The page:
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Dear CEO | Release Date: 3rd January 2020

To read a shorter summary of this Dear CEO letter, click here.

To access the original FCA document, click here.

Long Summary

The Financial Conduct Authority (FCA) has issued a detailed communication to CEOs of wholesale general insurance firms, outlining the supervisory strategy to combat non-financial misconduct. This letter underscores the importance of cultivating a healthy corporate culture to mitigate risks that non-financial misconduct poses to consumers, market participants, and the overall integrity of financial markets.

Importance of Addressing Non-Financial Misconduct

The FCA highlights that non-financial misconduct, including but not limited to harassment, discrimination, and other unethical behaviours, detrimental impacts the culture within financial services. Such behaviours undermine trust and stability in the financial system and are seen as indicators of broader governance failures that could lead to significant consumer and market harm.

Regulatory Expectations for Wholesale General Insurance Firms

Firms are expected to take proactive measures to identify and address the root causes of non-financial misconduct. The FCA’s strategy involves ensuring that firms establish a culture where ethical conduct is at the forefront, supported by robust policies and practices that deter misconduct.

Key Cultural Drivers Identified by the FCA

Leadership Commitment to Ethical Practices

Effective leadership is crucial in setting the tone at the top, where senior managers are expected to foster an environment that discourages unethical practices. The implementation of the Senior Managers and Certification Regime (SM&CR) is particularly noted for reinforcing the accountability of senior leaders in managing risks associated with non-financial misconduct.

Establishing a Clear and Ethical Purpose

A firm’s corporate purpose should reflect its commitment to ethical operations, aligning with broader societal values and customer expectations. This purpose must resonate throughout the firm, influencing decision-making processes and the overall strategic direction.

Managing and Rewarding Employees Fairly

The FCA stresses the importance of aligning reward systems with the firm’s ethical standards. Incentives should encourage behaviours that contribute positively to the firm’s culture and discourage practices that lead to misconduct. Moreover, robust whistleblowing procedures and fair treatment of staff are essential components of a healthy workplace environment.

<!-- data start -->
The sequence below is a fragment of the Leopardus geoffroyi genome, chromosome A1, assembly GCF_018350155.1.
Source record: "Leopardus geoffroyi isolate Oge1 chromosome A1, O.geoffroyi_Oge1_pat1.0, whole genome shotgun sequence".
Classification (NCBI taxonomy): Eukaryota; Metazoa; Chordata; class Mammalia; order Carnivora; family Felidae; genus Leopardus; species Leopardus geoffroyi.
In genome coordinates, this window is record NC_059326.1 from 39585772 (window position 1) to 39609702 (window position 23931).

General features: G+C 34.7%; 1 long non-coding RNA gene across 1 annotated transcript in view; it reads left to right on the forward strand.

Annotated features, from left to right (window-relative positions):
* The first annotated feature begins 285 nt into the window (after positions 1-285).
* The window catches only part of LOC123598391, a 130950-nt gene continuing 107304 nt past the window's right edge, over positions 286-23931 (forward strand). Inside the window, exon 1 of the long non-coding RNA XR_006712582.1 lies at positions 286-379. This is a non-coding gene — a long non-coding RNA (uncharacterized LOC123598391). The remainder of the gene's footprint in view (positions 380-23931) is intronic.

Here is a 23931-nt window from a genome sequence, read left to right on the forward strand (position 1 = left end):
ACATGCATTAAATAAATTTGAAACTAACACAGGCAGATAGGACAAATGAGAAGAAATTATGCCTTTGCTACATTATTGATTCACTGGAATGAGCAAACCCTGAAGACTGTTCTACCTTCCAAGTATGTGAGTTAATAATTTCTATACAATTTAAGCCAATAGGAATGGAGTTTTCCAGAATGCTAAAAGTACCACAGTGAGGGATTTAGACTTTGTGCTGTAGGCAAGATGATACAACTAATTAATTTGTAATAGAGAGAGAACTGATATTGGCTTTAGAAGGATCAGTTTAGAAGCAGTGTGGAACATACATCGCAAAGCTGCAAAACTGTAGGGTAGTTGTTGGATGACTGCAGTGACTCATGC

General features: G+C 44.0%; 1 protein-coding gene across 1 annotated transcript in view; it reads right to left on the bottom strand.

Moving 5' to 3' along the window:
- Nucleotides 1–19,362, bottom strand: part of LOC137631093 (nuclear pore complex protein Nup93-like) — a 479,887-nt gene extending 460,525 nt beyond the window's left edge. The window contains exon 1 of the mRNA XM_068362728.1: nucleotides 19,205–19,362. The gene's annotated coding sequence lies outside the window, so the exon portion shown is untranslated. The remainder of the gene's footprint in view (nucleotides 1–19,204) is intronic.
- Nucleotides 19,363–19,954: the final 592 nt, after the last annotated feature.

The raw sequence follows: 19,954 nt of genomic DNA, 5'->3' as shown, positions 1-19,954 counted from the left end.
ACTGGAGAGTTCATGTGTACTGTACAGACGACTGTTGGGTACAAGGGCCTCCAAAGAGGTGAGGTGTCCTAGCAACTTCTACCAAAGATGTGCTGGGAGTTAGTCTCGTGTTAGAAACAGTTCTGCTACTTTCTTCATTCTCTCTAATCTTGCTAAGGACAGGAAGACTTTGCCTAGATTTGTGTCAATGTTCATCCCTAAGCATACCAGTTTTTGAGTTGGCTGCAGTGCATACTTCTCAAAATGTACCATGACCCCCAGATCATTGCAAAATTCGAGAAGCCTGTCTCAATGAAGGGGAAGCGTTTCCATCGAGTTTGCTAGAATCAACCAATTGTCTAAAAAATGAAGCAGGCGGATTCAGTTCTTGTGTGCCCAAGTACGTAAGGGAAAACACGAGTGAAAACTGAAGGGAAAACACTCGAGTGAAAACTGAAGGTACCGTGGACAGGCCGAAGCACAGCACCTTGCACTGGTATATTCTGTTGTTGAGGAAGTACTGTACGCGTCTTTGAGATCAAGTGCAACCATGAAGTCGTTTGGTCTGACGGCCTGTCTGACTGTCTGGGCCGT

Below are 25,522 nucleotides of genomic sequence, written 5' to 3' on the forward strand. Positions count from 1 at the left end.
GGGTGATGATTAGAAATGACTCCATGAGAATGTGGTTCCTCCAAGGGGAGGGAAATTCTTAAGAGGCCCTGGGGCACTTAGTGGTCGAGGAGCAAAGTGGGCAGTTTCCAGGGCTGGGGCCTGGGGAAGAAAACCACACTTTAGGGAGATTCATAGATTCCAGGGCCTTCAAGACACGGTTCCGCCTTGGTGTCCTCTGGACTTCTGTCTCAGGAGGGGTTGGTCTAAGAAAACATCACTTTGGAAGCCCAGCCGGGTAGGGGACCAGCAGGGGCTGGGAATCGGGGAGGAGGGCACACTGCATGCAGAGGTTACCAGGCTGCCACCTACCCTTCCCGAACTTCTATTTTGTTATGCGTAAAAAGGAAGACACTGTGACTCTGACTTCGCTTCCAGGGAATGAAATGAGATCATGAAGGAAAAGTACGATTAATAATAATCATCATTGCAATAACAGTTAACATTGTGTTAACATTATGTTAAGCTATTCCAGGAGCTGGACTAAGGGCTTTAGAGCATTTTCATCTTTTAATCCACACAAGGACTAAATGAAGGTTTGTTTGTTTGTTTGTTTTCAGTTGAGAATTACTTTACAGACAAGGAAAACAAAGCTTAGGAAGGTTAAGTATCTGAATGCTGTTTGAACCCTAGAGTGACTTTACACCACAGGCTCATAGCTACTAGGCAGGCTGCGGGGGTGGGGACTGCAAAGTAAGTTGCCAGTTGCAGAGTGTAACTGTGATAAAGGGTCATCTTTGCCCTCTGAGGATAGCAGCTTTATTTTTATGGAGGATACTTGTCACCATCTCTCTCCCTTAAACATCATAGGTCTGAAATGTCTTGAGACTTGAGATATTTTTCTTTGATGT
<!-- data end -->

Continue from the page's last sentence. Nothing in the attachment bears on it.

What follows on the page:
Governance, Systems, and Controls to Support Ethical Behaviour

Robust governance frameworks are essential to enforce anti-misconduct policies effectively. Firms should have clear systems and controls in place that support ethical behaviour and allow for the early detection and management of potential misconduct.

Strategies for Firms to Implement Change

Enhancing Leadership Effectiveness

Firms are encouraged to ensure that their leaders are not only aware of their responsibilities under SM&CR but also actively engaged in promoting a culture of integrity and respect. This includes regular training and development to equip leaders with the necessary skills to manage and mitigate issues of non-financial misconduct.

Aligning Corporate Purpose with Daily Operations

Firms should continuously evaluate their corporate purpose and ensure that it is embedded in all aspects of their operations, from client interactions to internal management practices. This alignment helps ensure consistency in behaviour across all levels of the organisation.

Overhauling Reward and Management Structures

The remuneration and appraisal systems should be structured in such a way that they reinforce the firm’s commitment to ethical conduct and fair treatment of all employees. Performance metrics should include qualitative assessments of adherence to ethical standards.

Strengthening Governance and Operational Controls

To prevent non-financial misconduct effectively, firms need to enhance their governance structures and operational controls. This includes investing in technology and systems that support robust data security measures, employee monitoring, and compliance with regulatory requirements.

Conclusion and Future Actions

The FCA expects all firms to review their current practices against these outlined expectations and make necessary adjustments to align with the supervisory strategy. Firms are advised to engage with the resources provided by the FCA, participate in upcoming workshops and seminars, and regularly update their practices in response to evolving regulatory standards.

Key Takeaways for Firms:

This comprehensive approach highlights the FCA’s commitment to fostering an environment where financial services firms operate to the highest standards of integrity, thereby ensuring the protection and well-being of consumers and the stability of the financial markets.

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